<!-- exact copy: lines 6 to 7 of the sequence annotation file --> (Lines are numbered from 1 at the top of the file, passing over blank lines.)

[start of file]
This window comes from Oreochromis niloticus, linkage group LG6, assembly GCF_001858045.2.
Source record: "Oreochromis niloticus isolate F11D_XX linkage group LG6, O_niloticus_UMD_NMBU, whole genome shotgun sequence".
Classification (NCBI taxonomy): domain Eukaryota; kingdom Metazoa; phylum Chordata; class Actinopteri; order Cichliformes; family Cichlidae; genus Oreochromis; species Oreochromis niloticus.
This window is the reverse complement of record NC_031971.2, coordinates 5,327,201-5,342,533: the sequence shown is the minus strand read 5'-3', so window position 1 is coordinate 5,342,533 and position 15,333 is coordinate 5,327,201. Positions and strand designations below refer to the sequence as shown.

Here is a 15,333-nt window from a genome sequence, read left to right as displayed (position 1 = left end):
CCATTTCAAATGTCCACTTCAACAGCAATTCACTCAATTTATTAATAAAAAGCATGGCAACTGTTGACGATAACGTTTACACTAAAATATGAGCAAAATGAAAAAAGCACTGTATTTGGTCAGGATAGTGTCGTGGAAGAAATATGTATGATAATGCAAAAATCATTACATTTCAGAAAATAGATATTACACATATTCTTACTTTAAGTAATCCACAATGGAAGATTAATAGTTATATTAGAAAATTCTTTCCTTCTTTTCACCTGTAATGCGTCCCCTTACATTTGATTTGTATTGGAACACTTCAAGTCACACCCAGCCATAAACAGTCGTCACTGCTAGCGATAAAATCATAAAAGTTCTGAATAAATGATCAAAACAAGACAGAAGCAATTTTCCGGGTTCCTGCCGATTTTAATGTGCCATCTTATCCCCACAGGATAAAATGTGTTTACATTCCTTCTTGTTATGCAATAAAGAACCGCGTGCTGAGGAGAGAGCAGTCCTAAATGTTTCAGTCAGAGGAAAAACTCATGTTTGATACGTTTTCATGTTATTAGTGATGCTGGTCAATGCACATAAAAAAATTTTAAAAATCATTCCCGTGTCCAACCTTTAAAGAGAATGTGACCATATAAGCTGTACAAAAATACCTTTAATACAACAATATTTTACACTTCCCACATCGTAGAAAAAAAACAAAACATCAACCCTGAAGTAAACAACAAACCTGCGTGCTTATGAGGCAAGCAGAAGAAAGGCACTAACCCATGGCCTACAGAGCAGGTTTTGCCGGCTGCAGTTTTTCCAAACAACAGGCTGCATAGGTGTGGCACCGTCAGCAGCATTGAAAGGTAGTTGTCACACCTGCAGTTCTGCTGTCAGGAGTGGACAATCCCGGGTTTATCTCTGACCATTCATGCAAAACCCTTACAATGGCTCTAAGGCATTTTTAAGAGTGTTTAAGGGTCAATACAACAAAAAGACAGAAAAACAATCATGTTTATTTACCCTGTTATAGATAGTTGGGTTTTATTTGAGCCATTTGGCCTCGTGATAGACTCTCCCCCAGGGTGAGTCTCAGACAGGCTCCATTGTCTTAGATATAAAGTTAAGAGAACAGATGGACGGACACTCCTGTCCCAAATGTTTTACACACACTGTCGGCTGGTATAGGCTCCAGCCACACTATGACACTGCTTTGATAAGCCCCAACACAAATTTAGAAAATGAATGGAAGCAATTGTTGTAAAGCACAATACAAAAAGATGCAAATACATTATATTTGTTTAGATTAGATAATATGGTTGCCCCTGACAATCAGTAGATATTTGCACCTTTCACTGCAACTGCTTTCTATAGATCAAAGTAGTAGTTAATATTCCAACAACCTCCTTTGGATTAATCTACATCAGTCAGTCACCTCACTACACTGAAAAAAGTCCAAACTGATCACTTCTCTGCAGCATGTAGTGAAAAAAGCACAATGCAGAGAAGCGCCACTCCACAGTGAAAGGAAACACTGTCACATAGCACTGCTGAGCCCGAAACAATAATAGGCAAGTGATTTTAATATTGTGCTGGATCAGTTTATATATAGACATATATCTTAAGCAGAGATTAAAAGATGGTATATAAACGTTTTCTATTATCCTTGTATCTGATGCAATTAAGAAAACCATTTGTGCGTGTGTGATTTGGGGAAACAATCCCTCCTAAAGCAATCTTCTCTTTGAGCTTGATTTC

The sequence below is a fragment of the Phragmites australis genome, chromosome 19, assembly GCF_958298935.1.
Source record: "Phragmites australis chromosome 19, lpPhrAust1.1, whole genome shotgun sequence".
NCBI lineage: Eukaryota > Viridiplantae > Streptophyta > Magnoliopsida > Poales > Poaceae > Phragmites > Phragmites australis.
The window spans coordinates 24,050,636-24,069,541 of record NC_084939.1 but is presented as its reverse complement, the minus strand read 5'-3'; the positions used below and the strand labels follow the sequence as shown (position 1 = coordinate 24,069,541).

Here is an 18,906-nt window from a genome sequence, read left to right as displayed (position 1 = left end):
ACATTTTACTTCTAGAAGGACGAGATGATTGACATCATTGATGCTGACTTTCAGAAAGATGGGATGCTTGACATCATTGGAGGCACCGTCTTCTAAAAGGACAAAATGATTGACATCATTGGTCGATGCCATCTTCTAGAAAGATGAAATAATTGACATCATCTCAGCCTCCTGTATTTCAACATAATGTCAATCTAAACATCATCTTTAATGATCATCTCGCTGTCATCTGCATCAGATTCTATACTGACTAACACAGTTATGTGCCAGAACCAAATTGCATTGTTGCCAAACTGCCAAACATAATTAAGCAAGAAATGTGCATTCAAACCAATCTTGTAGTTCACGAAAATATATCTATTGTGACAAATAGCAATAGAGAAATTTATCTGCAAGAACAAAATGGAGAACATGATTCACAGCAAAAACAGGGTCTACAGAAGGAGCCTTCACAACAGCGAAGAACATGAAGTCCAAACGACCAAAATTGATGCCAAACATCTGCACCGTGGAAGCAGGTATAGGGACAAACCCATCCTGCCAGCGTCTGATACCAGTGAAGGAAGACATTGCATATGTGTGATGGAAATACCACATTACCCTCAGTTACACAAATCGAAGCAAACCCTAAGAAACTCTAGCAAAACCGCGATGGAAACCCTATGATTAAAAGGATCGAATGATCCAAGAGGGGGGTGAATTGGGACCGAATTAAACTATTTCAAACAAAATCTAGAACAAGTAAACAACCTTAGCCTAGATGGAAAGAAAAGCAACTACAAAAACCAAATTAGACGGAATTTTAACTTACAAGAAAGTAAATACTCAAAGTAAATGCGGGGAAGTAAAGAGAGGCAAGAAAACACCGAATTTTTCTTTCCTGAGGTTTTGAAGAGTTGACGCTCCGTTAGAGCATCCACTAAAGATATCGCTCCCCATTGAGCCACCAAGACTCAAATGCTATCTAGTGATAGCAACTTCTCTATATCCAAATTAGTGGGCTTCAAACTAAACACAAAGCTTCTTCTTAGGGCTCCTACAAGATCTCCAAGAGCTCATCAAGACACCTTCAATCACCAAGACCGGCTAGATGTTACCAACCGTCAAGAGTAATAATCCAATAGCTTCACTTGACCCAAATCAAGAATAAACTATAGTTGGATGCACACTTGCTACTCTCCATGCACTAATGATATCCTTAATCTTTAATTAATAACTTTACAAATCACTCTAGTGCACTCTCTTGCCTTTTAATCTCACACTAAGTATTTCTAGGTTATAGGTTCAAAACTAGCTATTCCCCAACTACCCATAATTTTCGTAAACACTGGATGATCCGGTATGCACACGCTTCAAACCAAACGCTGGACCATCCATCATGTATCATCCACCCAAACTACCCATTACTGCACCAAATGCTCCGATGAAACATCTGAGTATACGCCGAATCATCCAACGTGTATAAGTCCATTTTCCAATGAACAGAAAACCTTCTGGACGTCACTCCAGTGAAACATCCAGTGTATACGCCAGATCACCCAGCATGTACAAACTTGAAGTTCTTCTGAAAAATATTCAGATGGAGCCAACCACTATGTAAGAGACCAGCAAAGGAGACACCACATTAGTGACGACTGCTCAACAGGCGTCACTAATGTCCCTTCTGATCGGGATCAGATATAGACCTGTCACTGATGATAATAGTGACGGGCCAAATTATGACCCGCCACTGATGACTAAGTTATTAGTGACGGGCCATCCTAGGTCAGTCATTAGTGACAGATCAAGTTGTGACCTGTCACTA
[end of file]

CCATTTCAAATGTCCACTTCAACAGCAATTCACTCAATTTATTAATAAAAAGCATGGCAACTGTTGACGATAACGTTTACACTAAAATATGAGCAAAATGAAAAAAGCACTGTATTTGGTCAGGATAGTGTCGTGGAAGAAATATGTATGATAATGCAAAAATCATTACATTTCAGAAAATAGATATTACACATATTCTTACTTTAAGTAATCCACAATGGAAGATTAATAGTTATATTAGAAAATTCTTTCCTTCTTTTCACCTGTAATGCGTCCCCTTACATTTGATTTGTATTGGAACACTTCAAGTCACACCCAGCCATAAACAGTCGTCACTGCTAGCGATAAAATCATAAAAGTTCTGAATAAATGATCAAAACAAGACAGAAGCAATTTTCCGGGTTCCTGCCGATTTTAATGTGCCATCTTATCCCCACAGGATAAAATGTGTTTACATTCCTTCTTGTTATGCAATAAAGAACCGCGTGCTGAGGAGAGAGCAGTCCTAAATGTTTCAGTCAGAGGAAAAACTCATGTTTGATACGTTTTCATGTTATTAGTGATGCTGGTCAATGCACATAAAAAAATTTTAAAAATCATTCCCGTGTCCAACCTTTAAAGAGAATGTGACCATATAAGCTGTACAAAAATACCTTTAATACAACAATATTTTACACTTCCCACATCGTAGAAAAAAAACAAAACATCAACCCTGAAGTAAACAACAAACCTGCGTGCTTATGAGGCAAGCAGAAGAAAGGCACTAACCCATGGCCTACAGAGCAGGTTTTGCCGGCTGCAGTTTTTCCAAACAACAGGCTGCATAGGTGTGGCACCGTCAGCAGCATTGAAAGGTAGTTGTCACACCTGCAGTTCTGCTGTCAGGAGTGGACAATCCCGGGTTTATCTCTGACCATTCATGCAAAACCCTTACAATGGCTCTAAGGCATTTTTAAGAGTGTTTAAGGGTCAATACAACAAAAAGACAGAAAAACAATCATGTTTATTTACCCTGTTATAGATAGTTGGGTTTTATTTGAGCCATTTGGCCTCGTGATAGACTCTCCCCCAGGGTGAGTCTCAGACAGGCTCCATTGTCTTAGATATAAAGTTAAGAGAACAGATGGACGGACACTCCTGTCCCAAATGTTTTACACACACTGTCGGCTGGTATAGGCTCCAGCCACACTATGACACTGCTTTGATAAGCCCCAACACAAATTTAGAAAATGAATGGAAGCAATTGTTGTAAAGCACAATACAAAAAGATGCAAATACATTATATTTGTTTAGATTAGATAATATGGTTGCCCCTGACAATCAGTAGATATTTGCACCTTTCACTGCAACTGCTTTCTATAGATCAAAGTAGTAGTTAATATTCCAACAACCTCCTTTGGATTAATCTACATCAGTCAGTCACCTCACTACACTGAAAAAAGTCCAAACTGATCACTTCTCTGCAGCATGTAGTGAAAAAAGCACAATGCAGAGAAGCGCCACTCCACAGTGAAAGGAAACACTGTCACATAGCACTGCTGAGCCCGAAACAATAATAGGCAAGTGATTTTAATATTGTGCTGGATCAGTTTATATATAGACATATATCTTAAGCAGAGATTAAAAGATGGTATATAAACGTTTTCTATTATCCTTGTATCTGATGCAATTAAGAAAACCATTTGTGCGTGTGTGATTTGGGGAAACAATCCCTCCTAAAGCAATCTTCTCTTTGAGCTTGATTTC

The sequence below is a fragment of the Phragmites australis genome, chromosome 19, assembly GCF_958298935.1.